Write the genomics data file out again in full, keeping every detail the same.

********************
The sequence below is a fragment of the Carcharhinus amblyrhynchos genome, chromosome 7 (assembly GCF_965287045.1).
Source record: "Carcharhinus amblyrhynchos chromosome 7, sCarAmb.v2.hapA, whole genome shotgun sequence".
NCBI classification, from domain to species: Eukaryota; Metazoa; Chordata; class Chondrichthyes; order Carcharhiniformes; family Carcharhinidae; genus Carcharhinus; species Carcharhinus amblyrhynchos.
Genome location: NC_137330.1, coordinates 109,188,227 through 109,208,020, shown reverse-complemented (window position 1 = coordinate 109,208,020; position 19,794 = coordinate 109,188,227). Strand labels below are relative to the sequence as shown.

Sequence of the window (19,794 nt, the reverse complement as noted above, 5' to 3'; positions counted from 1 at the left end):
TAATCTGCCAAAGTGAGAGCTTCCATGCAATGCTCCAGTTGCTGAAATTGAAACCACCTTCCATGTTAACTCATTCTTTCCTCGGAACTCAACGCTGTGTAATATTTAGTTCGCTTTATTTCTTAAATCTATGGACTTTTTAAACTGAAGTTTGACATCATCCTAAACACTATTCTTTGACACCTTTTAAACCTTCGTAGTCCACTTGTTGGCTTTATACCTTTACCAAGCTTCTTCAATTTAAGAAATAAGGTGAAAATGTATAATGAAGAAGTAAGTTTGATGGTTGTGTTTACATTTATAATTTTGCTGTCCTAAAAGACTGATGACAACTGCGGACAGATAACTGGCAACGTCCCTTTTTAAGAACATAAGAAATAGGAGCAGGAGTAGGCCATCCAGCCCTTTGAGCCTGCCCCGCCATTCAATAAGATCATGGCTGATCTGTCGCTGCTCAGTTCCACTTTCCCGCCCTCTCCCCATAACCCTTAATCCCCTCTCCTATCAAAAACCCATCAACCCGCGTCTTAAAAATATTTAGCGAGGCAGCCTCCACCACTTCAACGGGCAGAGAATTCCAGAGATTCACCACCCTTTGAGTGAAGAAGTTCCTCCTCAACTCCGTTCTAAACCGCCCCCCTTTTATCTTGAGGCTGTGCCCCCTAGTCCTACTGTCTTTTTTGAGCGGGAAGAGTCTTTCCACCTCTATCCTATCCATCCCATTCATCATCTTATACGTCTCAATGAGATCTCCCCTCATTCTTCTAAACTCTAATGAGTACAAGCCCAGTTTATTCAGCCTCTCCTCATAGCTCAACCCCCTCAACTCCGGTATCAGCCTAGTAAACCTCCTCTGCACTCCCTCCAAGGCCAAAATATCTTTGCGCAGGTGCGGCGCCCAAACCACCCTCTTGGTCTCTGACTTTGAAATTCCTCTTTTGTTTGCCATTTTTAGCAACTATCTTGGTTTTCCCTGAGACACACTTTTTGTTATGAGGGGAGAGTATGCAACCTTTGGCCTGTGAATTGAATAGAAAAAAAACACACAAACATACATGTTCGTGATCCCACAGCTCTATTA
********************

The sequence below is a fragment of the Carcharhinus amblyrhynchos genome, chromosome 7 (assembly GCF_965287045.1).
Source record: "Carcharhinus amblyrhynchos chromosome 7, sCarAmb.v2.hapA, whole genome shotgun sequence".
NCBI classification, from domain to species: Eukaryota; Metazoa; Chordata; class Chondrichthyes; order Carcharhiniformes; family Carcharhinidae; genus Carcharhinus; species Carcharhinus amblyrhynchos.
Genome location: NC_137330.1, coordinates 109,188,227 through 109,208,020, shown reverse-complemented (window position 1 = coordinate 109,208,020; position 19,794 = coordinate 109,188,227). Strand labels below are relative to the sequence as shown.

Sequence of the window (19,794 nt, the reverse complement as noted above, 5' to 3'; positions counted from 1 at the left end):
TAATCTGCCAAAGTGAGAGCTTCCATGCAATGCTCCAGTTGCTGAAATTGAAACCACCTTCCATGTTAACTCATTCTTTCCTCGGAACTCAACGCTGTGTAATATTTAGTTCGCTTTATTTCTTAAATCTATGGACTTTTTAAACTGAAGTTTGACATCATCCTAAACACTATTCTTTGACACCTTTTAAACCTTCGTAGTCCACTTGTTGGCTTTATACCTTTACCAAGCTTCTTCAATTTAAGAAATAAGGTGAAAATGTATAATGAAGAAGTAAGTTTGATGGTTGTGTTTACATTTATAATTTTGCTGTCCTAAAAGACTGATGACAACTGCGGACAGATAACTGGCAACGTCCCTTTTTAAGAACATAAGAAATAGGAGCAGGAGTAGGCCATCCAGCCCTTTGAGCCTGCCCCGCCATTCAATAAGATCATGGCTGATCTGTCGCTGCTCAGTTCCACTTTCCCGCCCTCTCCCCATAACCCTTAATCCCCTCTCCTATCAAAAACCCATCAACCCGCGTCTTAAAAATATTTAGCGAGGCAGCCTCCACCACTTCAACGGGCAGAGAATTCCAGAGATTCACCACCCTTTGAGTGAAGAAGTTCCTCCTCAACTCCGTTCTAAACCGCCCCCCTTTTATCTTGAGGCTGTGCCCCCTAGTCCTACTGTCTTTTTTGAGCGGGAAGAGTCTTTCCACCTCTATCCTATCCATCCCATTCATCATCTTATACGTCTCAATGAGATCTCCCCTCATTCTTCTAAACTCTAATGAGTACAAGCCCAGTTTATTCAGCCTCTCCTCATAGCTCAACCCCCTCAACTCCGGTATCAGCCTAGTAAACCTCCTCTGCACTCCCTCCAAGGCCAAAATATCTTTGCGCAGGTGCGGCGCCCAAACCACCCTCTTGGTCTCTGACTTTGAAATTCCTCTTTTGTTTGCCATTTTTAGCAACTATCTTGGTTTTCCCTGAGACACACTTTTTGTTATGAGGGGAGAGTATGCAACCTTTGGCCTGTGAATTGAATAGAAAAAAAACACACAAACATACATGTTCGTGATCCCACAGCTCTATTA